August 19, 2005

Is this anti-woman?

Or anti-lawyer?

18 comments:

Goesh said...

- probably a little of each since the ABA just gave him a big thumbs up -

me said...

First, if any regular person had their quotes put in print, they'd be squirming a lot more. Second, the comment should be read as gender-neutral, but even if you construe homemaker as a feminine reference, it seems to value staying at home over being an attorney, not a hard sell.

My father used to run into Roberts at the cafeteria in Justice, before Roberts was married. My father noted that Roberts always was eating with a very attractive, but different, woman. So apparently, in his bachelor days, Roberts was pro-woman in the Clinton sense.

One can't fault him for that?

In the end, Roberts is certainly within the range of nominees that one would have expected Bush to appoint. Therefore, to complain about Roberts, having elected Bush, is an exercise in futility.

Yes, Roberts is likely to tinker with Roe v. Wade, but overall, Roberts will probably be a good Justice. Pro-life or pro-choice, Roe has got to be one of the most poorly reasoned legal decisions of all-time.

If people had understood what Bork was talking about, we probably would never have ended up with Thomas.

Bruce Hayden said...

Actually, I am happier with Thomas than I would have been with Bork. Nothing against Bork, but I just like Thomas - probably my favorite Justice.

But isn't Roberts' wife an attorney? Fairly successful at that?

Wasteland Fan said...

Saul said: "Second, the comment should be read as gender-neutral . . ."

Wasteland Fan says: Right, because otherwise you'd have to ignore the legions of men who were homemakers when Roberts wrote the statement.

downtownlad said...

It's absolutely anti-lawyer, and I'm sure he had a smile on his face when he wrote it.

Jim Clay said...

What disturbs me is not Roberts' comment, it is the "anti-homemaker" attitude that TChris and Anne show. I am a successful engineer and my wife is a homemaker, and we have three beautiful kids. I absolutely believe that what she does is more important than what I do.

How discouraging to have a man be vilified because he dares to suggest that homemakers contribute more to the common good than lawyers.

Jim Clay said...

It's probably unfair to characterize Anne's post as "anti-homemaker". My apologies.

Nancy said...

Well, you have to go to the bottom of the article to get the full quote: "Some might question whether encouraging homemakers to become lawyers contributes to the common good, but I suppose that is for the judges to decide."

Can he be faulted for trying to anticipate what detractors of the scholarship program might say? As a lawyer, isn't that part of his job?

Troy said...

Wasteland Fan: men as homemakers... I have two words for you: "Michael Keaton". :)

Bruce Hayden -- I love Thomas. I have introduced my Con law students to the joys of the Thomas dissent.

Overall I think the Roberts homemaker comment is a tempest in a teapot. The world would be a lot better place with more homemakers and less lawyers (of either sex).

Jack Roy said...

Well put, Prof. Althouse! Heh heh.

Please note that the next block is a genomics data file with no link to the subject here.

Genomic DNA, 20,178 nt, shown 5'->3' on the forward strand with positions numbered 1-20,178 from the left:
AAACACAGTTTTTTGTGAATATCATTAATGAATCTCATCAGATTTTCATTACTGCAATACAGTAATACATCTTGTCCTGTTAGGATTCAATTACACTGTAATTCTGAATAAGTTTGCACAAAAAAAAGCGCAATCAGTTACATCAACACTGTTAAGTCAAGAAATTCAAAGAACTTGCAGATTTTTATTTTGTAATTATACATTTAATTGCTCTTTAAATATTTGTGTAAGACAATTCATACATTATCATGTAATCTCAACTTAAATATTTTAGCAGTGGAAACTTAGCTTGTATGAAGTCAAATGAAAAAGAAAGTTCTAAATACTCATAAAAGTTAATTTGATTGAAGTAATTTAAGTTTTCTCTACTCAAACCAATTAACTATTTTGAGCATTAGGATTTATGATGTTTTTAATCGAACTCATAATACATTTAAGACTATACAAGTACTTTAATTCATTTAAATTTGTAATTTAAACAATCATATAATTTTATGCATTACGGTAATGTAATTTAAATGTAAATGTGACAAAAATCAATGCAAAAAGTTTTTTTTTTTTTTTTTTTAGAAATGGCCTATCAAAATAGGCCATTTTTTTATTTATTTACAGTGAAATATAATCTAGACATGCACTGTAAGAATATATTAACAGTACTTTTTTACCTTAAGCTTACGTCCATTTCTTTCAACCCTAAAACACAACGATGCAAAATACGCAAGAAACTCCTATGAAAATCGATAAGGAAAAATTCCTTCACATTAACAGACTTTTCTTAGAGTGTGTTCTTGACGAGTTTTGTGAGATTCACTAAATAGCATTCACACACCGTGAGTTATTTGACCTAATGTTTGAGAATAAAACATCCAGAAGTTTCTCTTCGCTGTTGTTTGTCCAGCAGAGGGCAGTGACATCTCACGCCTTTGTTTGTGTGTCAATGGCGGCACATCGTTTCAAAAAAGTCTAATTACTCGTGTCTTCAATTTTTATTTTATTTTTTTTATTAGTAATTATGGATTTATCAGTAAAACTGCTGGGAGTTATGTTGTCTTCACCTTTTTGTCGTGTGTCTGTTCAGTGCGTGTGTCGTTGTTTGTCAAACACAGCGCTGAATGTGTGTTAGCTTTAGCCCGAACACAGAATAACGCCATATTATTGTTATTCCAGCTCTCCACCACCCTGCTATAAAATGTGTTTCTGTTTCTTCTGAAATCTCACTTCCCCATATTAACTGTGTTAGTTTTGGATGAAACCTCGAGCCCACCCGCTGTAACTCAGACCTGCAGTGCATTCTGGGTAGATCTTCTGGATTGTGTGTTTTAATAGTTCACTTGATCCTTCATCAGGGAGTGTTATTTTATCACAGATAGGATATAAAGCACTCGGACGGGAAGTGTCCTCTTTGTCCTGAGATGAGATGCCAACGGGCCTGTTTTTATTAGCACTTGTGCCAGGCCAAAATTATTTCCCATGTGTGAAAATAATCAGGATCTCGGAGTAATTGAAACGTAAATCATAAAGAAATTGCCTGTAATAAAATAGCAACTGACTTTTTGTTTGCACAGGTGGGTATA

Kathy Herrmann said...

Yuck popped up as my first thought on Robert's "encouraging homemakers to lawyers" quote.

However, I'd like to see the quote in context with the rest of his expressed view on the subject before passing judgement.

Second thought. Roberts said that 20 years ago. I think about some of my own thoughts and beliefs from my youth two decades past. I'd hate to think folks would assume quotes from 20 years ago automatically reflect my views today.

I'm more interested in what Robert's thinks today and what's impacted the evolution of those thoughts from then to now.

Scipio said...

I agree with Roaring Tiger. 20 years ago I thought women's suffrage was a necessary and good thing.

Then Rosie O'Donnell and the Couple-Thousand-Mom March happened.

Now I am seriously troubled by the 19th Amendment.

Charles said...

I think it could be more like the need to control the overpopulation of lawyers. Like a program of preventing the lawyer herd from over grazing, getting too big, some starve, natural predators come in, you might need to thin the herd, then the lawyer-rights activists show up... what a mess. He was just thinking 30 or so years ahead. A visionary!

Drethelin said...

I think it was less a matter of saying women were unqualified, but that women who were homemakers were unqualified. Much like, however you may support affirmative action, putting a former black railway worker or forklift driver into a proffesorship would be alot like encouraging wives who had only been homemakers to take up law.

Troy said...

Drethelin... too bad there aren't more former railroaders and forklift drivers in academia. It would've been nice to have professors who had held "real" jobs -- meaning manual labor. I know I know... I'm not generalizing to "all" professors.

I did have the benefit of many of my law professors who had actually practiced law before state judges with needy clients and bills to collect, etc.

Chrees said...

It's a lawyer joke.

Thanks for the link though. The comments there are priceless, especially the ones that clearly didn't read the posted link. If I didn't know better I'd say it was a spoof. Sadly it isn't.

MK said...

Those lines are a lawyer joke, but I'd have to read the rest of/his other briefs to know where he stands regarding women. Don't trust sound bites...

Aaron said...

It is an awesome Rorschach test seeing what people make of these snippets. Ann makes a pithy little moderate quip without taking a stance. Others jump on one side or the other. It is quite revealing. My meta analysis probably says something about me.